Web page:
Wednesday, April 16, 2008

Epoxy Coats

Sigh. Still way behind on the blog. I'm writing about things that happened weeks ago. It would be better to write about what I did each day on the day I did it. Unfortunately, lately I've working on the boat after work and after my wife and I get the kids to bed. When I'm done, I'm so tired it's all I can do to crawl into bed.


After all the sanding, next up was to add two coats of unthickened epoxy.

I started on the bottom, with the hull upside-down. I used a small foam roller and a small disposable paint tray. I wound up reusing the tray (but not the rollers). As usual when starting a new phase, I was a little nervous about glopping epoxy over my boat but as I got going it went smoothly. After I rolled on the epoxy, I went back over it with a 2" foam brush to remove any bubbles. I was paranoid about drips - especially on the skeg and the near-vertical panels near the sheer line. So after each coat I hovered with the foam brush. As I mentioned before, I decided not to do anything special with the first coat on bare wood. I just put on a thin coat and it looked no worse than using the scraper technique - and it wasted less epoxy. After the first coat hardened, it took me a few days to get back to working on the boat so I had to lightly sand it first. After the second coat, it appeared I had completely filled the weave of the fiberglass on the bottom.

The bottom after one coat of epoxy

Next, I flipped the boat over and worked on the inside. It was pretty much the same drill. One coat followed by a light sanding (and wiping) and a second coat. This time, I got both coats on in sequential days, so the sanding wasn't as crucial as before. Of course, working on the inside was more difficult and time-consuming due to all of the seats and bulkheads. It was especially tricky getting all of the dust out of the longitudinal joints where the panels met. Like the bottom, it looked like I filled the weave of the fiberglass with the second coat of epoxy (actually the third coat for fiberglassed sections).

The interior after two coats of epoxy

Also, during this time, I added epoxy coats to the daggerboard.

The daggerboard after epoxy coating

Now it was time to sand off most of the epoxy I just added.

Preliminary Sanding

(It's been a while since I've updated the blog. Fortunately, this time, it wasn't because I wasn't working on the boat - I just wasn't working on the blog).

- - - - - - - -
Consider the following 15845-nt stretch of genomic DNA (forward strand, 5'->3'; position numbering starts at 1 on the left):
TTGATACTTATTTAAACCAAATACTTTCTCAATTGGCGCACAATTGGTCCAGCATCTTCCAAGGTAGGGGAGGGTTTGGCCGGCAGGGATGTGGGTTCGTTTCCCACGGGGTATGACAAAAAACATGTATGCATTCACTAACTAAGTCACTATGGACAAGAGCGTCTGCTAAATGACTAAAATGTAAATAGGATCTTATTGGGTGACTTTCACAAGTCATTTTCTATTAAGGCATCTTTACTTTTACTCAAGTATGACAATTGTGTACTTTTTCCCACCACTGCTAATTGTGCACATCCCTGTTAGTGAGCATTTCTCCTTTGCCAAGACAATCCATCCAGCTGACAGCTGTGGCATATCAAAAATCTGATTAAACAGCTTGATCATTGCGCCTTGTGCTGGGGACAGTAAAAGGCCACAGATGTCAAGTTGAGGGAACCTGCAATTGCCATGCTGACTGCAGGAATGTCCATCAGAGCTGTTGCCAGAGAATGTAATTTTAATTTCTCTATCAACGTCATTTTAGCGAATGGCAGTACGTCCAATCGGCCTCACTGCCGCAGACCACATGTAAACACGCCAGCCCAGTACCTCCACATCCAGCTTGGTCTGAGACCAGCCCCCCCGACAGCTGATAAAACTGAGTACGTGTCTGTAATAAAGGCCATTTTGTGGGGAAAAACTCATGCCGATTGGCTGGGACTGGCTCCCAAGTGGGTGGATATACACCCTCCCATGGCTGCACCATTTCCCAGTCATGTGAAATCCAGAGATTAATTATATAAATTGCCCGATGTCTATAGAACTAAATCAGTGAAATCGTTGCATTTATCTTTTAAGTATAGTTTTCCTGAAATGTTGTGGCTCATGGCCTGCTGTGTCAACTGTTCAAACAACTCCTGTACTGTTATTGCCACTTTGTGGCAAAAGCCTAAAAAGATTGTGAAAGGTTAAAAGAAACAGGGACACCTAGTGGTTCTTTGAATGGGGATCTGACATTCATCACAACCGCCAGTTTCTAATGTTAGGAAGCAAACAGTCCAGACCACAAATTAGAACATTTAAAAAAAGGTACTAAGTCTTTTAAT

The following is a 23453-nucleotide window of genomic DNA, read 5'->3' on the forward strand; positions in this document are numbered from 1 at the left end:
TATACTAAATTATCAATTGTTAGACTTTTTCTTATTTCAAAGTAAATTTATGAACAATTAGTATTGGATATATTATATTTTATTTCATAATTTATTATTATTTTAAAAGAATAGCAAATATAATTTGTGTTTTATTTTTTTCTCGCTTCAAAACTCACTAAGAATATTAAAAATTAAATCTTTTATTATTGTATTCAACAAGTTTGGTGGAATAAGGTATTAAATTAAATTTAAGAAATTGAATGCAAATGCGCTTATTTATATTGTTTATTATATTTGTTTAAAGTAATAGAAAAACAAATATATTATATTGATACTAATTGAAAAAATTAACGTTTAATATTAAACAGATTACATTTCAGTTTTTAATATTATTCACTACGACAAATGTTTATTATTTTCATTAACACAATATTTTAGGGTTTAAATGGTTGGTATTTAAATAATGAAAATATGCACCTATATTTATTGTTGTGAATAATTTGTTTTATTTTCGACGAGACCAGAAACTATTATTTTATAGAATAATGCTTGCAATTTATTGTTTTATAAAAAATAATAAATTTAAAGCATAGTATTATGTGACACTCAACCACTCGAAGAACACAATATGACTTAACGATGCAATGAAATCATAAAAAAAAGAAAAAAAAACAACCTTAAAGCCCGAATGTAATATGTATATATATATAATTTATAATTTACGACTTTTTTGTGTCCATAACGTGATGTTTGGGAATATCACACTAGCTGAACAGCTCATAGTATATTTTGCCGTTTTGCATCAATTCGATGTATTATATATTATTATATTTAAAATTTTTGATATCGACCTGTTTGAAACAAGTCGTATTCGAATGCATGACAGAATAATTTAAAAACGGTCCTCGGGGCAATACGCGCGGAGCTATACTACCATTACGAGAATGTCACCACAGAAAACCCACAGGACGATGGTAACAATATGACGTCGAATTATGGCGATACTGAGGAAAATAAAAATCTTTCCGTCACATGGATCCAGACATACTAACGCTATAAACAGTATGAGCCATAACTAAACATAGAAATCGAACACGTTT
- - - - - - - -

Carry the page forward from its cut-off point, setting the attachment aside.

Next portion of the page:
Once I got done with filling holes, it was time to start sanding in preparation for the epoxy coats. The bare wood needed sanding to remove scratches and the odd drips of stray epoxy. The fillets needed sanding to smooth them out. And finally, the fiberglassed sections needed sanding to allow epoxy to adhere to them.

I started on the bottom, with the boat upside-down. It was tedious, but certainly not difficult. I hand sanded it because it was easy enough and to avoid sanding through the top plies. I started with (bulk purchased) 80 grit, moved my way into 150 grit and ended with 240 grid sandpaper.

The outside, after sanding.

I then flipped the boat over and started working on the inside. This was more tedious (and not because I was hand sanding) - there were a lot of fiddly bits to worry about: bulkheads, under the seats, etc. It was also time to deal with the large divot I put into one of the panels on the inside when the boat slipped off one of its sawhorses. I used a trick I read about in "How to Build Glued -Lapstrake Wooden Boats" by John Brooks and Ruth Ann Hill. He recommended placing a wet paper towel over the gouge and then placing a very hot iron over it. The iron causes the water to turn into steam which re-expands the crushed wood fibers. I worked extremely well, athough there will alway be a mark in that spot. But no putty or extra epoxy filler would be required.

The inside, after sanding.

At the end of the second day of sanding, the boat was ready for epoxy.

During this time, I began epoxy coating the kick-up rudder. I used the same technique for the first coat that I used for the seat bottoms: 30 minutes after putting the epoxy on, I scraped off all of the excess. After the first coat had hardened, I lightly sanded and added the 2nd coat. I have to admit that I was underwhelmed by the resulting finish. I guess I was expecting too much, something approaching a smooth varnished look. The epoxy surface was not perfectly smooth. There were bubbles (or dust) in it. Its thickness wasn't uniform. After doing this I questioned the value of scraping back the first coat.

The rudder pieces, after the 2nd coat of epoxy.